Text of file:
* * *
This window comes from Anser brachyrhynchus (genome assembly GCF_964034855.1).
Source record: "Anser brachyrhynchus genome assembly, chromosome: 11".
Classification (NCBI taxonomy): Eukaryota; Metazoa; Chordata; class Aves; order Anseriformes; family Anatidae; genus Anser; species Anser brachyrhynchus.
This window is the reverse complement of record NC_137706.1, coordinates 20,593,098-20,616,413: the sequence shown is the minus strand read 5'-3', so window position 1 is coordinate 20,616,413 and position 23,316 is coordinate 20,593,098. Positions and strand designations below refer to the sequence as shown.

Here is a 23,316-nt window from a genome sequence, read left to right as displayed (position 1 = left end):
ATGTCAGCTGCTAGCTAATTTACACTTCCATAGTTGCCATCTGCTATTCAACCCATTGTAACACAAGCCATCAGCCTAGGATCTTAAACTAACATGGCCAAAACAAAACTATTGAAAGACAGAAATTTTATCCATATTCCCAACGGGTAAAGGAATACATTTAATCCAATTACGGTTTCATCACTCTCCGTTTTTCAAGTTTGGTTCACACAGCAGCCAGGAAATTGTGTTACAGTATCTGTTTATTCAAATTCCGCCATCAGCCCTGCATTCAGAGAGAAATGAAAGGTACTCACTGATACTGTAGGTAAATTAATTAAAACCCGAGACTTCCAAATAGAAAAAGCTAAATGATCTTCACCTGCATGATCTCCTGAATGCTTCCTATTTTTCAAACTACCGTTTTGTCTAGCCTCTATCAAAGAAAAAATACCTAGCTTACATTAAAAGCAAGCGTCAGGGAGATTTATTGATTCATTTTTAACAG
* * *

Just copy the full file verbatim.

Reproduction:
This window comes from Anser brachyrhynchus (genome assembly GCF_964034855.1).
Source record: "Anser brachyrhynchus genome assembly, chromosome: 11".
Classification (NCBI taxonomy): Eukaryota; Metazoa; Chordata; class Aves; order Anseriformes; family Anatidae; genus Anser; species Anser brachyrhynchus.
This window is the reverse complement of record NC_137706.1, coordinates 20,593,098-20,616,413: the sequence shown is the minus strand read 5'-3', so window position 1 is coordinate 20,616,413 and position 23,316 is coordinate 20,593,098. Positions and strand designations below refer to the sequence as shown.

Here is a 23,316-nt window from a genome sequence, read left to right as displayed (position 1 = left end):
ATGTCAGCTGCTAGCTAATTTACACTTCCATAGTTGCCATCTGCTATTCAACCCATTGTAACACAAGCCATCAGCCTAGGATCTTAAACTAACATGGCCAAAACAAAACTATTGAAAGACAGAAATTTTATCCATATTCCCAACGGGTAAAGGAATACATTTAATCCAATTACGGTTTCATCACTCTCCGTTTTTCAAGTTTGGTTCACACAGCAGCCAGGAAATTGTGTTACAGTATCTGTTTATTCAAATTCCGCCATCAGCCCTGCATTCAGAGAGAAATGAAAGGTACTCACTGATACTGTAGGTAAATTAATTAAAACCCGAGACTTCCAAATAGAAAAAGCTAAATGATCTTCACCTGCATGATCTCCTGAATGCTTCCTATTTTTCAAACTACCGTTTTGTCTAGCCTCTATCAAAGAAAAAATACCTAGCTTACATTAAAAGCAAGCGTCAGGGAGATTTATTGATTCATTTTTAACAG